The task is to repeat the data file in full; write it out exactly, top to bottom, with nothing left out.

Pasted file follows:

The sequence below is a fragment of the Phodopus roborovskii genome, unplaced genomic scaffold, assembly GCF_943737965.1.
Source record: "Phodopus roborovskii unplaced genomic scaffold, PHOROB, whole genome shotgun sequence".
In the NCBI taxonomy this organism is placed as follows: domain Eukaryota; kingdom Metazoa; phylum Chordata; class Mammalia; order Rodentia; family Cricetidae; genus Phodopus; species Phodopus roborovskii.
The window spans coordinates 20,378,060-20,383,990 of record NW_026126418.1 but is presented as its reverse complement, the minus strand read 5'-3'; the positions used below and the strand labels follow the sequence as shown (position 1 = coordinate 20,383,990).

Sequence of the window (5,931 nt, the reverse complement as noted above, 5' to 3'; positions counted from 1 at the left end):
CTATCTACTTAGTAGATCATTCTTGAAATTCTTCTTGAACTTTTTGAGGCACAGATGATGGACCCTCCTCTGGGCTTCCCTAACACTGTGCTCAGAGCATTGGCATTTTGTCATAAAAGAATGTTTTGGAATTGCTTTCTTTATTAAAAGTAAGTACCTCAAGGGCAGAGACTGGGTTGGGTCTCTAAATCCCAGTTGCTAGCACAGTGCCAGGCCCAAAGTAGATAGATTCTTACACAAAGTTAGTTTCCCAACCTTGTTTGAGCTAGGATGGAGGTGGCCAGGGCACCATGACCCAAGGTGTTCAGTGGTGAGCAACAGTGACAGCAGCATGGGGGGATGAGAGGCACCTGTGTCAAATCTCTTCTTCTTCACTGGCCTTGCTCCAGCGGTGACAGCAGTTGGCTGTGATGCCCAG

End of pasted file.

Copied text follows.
The sequence below is a fragment of the Phodopus roborovskii genome, unplaced genomic scaffold, assembly GCF_943737965.1.
Source record: "Phodopus roborovskii unplaced genomic scaffold, PHOROB, whole genome shotgun sequence".
In the NCBI taxonomy this organism is placed as follows: domain Eukaryota; kingdom Metazoa; phylum Chordata; class Mammalia; order Rodentia; family Cricetidae; genus Phodopus; species Phodopus roborovskii.
The window spans coordinates 20,378,060-20,383,990 of record NW_026126418.1 but is presented as its reverse complement, the minus strand read 5'-3'; the positions used below and the strand labels follow the sequence as shown (position 1 = coordinate 20,383,990).

Sequence of the window (5,931 nt, the reverse complement as noted above, 5' to 3'; positions counted from 1 at the left end):
CTATCTACTTAGTAGATCATTCTTGAAATTCTTCTTGAACTTTTTGAGGCACAGATGATGGACCCTCCTCTGGGCTTCCCTAACACTGTGCTCAGAGCATTGGCATTTTGTCATAAAAGAATGTTTTGGAATTGCTTTCTTTATTAAAAGTAAGTACCTCAAGGGCAGAGACTGGGTTGGGTCTCTAAATCCCAGTTGCTAGCACAGTGCCAGGCCCAAAGTAGATAGATTCTTACACAAAGTTAGTTTCCCAACCTTGTTTGAGCTAGGATGGAGGTGGCCAGGGCACCATGACCCAAGGTGTTCAGTGGTGAGCAACAGTGACAGCAGCATGGGGGGATGAGAGGCACCTGTGTCAAATCTCTTCTTCTTCACTGGCCTTGCTCCAGCGGTGACAGCAGTTGGCTGTGATGCCCAG